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Hong Kong justice chief should give up prosecuting power, top lawyer says

Cheng Huan SC says role has become too political in nature and duty should be given to director of public prosecutions

PUBLISHED : Wednesday, 10 January, 2018, 10:02am
UPDATED : Wednesday, 10 January, 2018, 10:37am

There is no better time than now for the city’s politically appointed justice minister to relinquish her prosecuting power, a move that will help preserve the rule of law, a prominent criminal barrister said on Tuesday.

Cheng Huan SC reignited the call echoed previously by other legal heavyweights, who feared that the city’s secretary for justice, appointed by the government, had become too sensitive a role to handle criminal matters amid an increasingly divided political landscape.

Their argument is that the prosecuting power should lie with the prosecutor-in-chief, the director of public prosecutions (DPP).

“It’s the best time,” Cheng said, noting that the justice department had just had a reshuffle to appoint Teresa Cheng Yeut-wah SC as the new secretary for justice and David Leung Cheuk-yin SC as the prosecution chief.

In a rare and wide-ranging interview with the Post, senior counsel Cheng also shared his personal take on Hong Kong’s affairs, arguing how a “confrontational” approach to China, as adopted by some in recent years, might take a toll on the city’s ongoing development.

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“We will lose our freedom, our way of life and our independence of judiciary and rule of law faster than anything if we are confrontational,” he said.

Cheng, considered one of the four top criminal barristers in town, spoke to the Post at his chambers in Central.

The barrister said he had seen no evidence that Rimsky Yuen Kwok-keung, who stepped down as secretary for justice last month, had let politics get in the way when making decisions. “But obviously, there might be some perception that he interfered,” Cheng acknowledged.

In past years, he noted, criticisms had arisen out of the decisions to prosecute those who took part in the Occupy protests of 2014, in the name of fighting for greater democracy.

A more recent case in point was that of three students activists, including the protest’s poster boy Joshua Wong, who were jailed in August by the appeal court at the prosecutors’ request, despite initially being handed non-custodial sentences by a lower court.

Do you think that China would allow a common law system which draws its inspiration from Canada, New Zealand and from the court of human rights in Brussels?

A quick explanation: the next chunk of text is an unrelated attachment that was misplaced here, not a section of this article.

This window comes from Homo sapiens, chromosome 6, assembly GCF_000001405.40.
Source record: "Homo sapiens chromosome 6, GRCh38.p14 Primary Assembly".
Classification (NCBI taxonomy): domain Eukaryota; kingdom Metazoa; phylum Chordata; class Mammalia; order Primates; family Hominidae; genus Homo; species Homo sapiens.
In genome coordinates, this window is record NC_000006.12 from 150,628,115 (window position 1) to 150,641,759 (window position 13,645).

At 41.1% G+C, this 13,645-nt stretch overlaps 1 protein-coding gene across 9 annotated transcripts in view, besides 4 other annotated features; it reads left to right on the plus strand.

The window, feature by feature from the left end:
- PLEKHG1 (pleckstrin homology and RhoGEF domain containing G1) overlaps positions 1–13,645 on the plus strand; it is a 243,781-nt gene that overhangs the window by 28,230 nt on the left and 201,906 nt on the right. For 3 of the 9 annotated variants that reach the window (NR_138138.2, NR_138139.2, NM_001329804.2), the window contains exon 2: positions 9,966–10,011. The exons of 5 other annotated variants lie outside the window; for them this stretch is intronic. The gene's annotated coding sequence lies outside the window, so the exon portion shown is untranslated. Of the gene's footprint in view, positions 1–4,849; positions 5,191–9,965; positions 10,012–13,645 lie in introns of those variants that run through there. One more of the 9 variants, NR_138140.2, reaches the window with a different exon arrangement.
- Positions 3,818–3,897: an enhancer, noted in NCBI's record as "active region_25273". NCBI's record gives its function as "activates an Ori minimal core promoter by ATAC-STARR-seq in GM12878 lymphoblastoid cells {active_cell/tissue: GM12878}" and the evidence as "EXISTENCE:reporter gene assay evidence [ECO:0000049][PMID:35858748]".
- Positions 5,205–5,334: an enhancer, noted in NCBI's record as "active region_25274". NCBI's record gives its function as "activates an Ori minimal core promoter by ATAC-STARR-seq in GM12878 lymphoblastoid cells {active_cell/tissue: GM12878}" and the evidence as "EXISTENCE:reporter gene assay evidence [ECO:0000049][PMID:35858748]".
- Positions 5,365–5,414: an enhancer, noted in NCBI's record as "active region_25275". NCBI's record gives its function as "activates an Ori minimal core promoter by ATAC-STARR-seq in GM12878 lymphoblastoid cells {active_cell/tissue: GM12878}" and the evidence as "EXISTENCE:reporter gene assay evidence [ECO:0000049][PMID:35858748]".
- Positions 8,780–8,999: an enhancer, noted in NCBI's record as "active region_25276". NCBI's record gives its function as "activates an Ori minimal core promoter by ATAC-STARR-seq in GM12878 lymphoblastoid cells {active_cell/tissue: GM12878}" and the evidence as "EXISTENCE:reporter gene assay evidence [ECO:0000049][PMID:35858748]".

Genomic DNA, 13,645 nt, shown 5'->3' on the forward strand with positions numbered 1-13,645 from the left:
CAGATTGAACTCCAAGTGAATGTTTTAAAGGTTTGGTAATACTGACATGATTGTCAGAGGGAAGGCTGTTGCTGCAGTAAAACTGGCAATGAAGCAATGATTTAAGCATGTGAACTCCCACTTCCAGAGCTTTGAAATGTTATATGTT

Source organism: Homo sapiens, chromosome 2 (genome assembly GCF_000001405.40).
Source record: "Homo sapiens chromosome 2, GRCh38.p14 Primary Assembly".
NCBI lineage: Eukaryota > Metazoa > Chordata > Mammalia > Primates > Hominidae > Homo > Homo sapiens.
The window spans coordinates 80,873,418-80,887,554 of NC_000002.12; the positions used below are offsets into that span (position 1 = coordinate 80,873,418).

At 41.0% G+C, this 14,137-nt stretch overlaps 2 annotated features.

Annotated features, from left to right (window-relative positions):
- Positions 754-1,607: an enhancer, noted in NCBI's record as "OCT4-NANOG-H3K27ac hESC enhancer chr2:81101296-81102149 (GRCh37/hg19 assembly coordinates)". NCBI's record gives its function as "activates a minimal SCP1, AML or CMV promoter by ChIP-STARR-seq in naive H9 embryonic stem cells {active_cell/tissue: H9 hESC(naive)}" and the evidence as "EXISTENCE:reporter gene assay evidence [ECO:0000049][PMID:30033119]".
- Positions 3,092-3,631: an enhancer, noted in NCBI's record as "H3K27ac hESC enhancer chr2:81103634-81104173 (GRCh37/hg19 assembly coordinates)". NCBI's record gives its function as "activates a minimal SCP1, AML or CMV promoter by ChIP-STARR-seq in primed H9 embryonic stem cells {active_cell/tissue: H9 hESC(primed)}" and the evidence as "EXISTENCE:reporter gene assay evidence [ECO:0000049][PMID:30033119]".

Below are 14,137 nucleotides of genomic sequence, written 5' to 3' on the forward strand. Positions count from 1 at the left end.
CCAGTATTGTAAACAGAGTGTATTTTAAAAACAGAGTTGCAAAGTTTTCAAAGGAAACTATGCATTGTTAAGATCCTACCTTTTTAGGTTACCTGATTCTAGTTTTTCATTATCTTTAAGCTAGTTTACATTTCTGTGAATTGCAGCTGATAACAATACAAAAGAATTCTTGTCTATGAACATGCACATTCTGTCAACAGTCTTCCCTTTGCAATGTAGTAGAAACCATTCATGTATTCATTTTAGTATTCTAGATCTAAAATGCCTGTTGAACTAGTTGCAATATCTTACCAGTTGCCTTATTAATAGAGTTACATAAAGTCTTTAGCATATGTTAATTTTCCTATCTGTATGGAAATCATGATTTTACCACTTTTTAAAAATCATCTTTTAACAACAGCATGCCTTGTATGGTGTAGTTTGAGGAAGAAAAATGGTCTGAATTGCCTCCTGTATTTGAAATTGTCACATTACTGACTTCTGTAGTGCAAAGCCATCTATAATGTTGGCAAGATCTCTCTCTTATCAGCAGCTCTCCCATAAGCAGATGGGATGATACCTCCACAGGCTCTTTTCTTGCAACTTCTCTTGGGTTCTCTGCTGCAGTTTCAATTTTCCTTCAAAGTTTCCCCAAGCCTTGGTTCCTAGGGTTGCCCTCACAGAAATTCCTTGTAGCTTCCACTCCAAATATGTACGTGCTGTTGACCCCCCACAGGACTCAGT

Cheng Huan SC

The call for a more independent decision maker as prosecutor was part of a Legislative Council discussion in 2011, and had been long been advocated by former director of public prosecutions Grenville Cross.Lawmaker for the legal functional constituency Dennis Kwok had told the Post earlier that he would like to bring the issue up again in Legco.

Revisiting the idea, Cheng said: “It is something I feel strongly about, that it will prevent such criticisms.”

But he said it would take courage for the new secretary for justice to do so, adding that the Bar Association should help advocate for the change in a bid to promote the rule of law.

Born in Malaysia, the barrister read law at Cambridge University in the UK, and worked as an assistant editor at the now defunct Far Eastern Economic Review and as a China correspondent for The Guardian newspaper.

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He was called to the Hong Kong bar in 1976 and took silk as Queen’s Counsel 12 years later. Cheng, who is known for his pro-China stance, has a column in one of the city’s Chinese-language dailies.

Last year, Cheng represented one of the seven police officers convicted of assaulting activist Ken Tsang Kin-chiu during the Occupy protests. He has also represented celebrity Nicolas Tse Ting-fung.

On other affairs, Cheng said he noted some “confrontational” views perpetuated by some of the city’s politicians, while calling the pro-independence movement “a problem”.

The city was promised autonomy for 50 years under the Basic Law after the former British colony was handed back to China in 1997. Uncertainties await after 2047, including what will happen to the city’s common law legal system inherited from the UK, he said.

“Do you think that China would allow a common law system which draws its inspiration from Canada, New Zealand and from the court of human rights in Brussels?” he asked rhetorically.

“One of the important issues is how we amalgamate the two systems,” he said, referring to city’s common law and the mainland’s civil law systems.

He said he did not have the answer, but he suggested society should think about the way forward.

He said if some were not as confrontational, the city would stand a higher chance of maintaining its way of life for longer, and that China would be more accommodating, even if there were changes to be made after 2047.

But he warned: “If you start talking about the rise of localism and an independence movement, they can change the Basic Law in one stroke and take back Hong Kong.”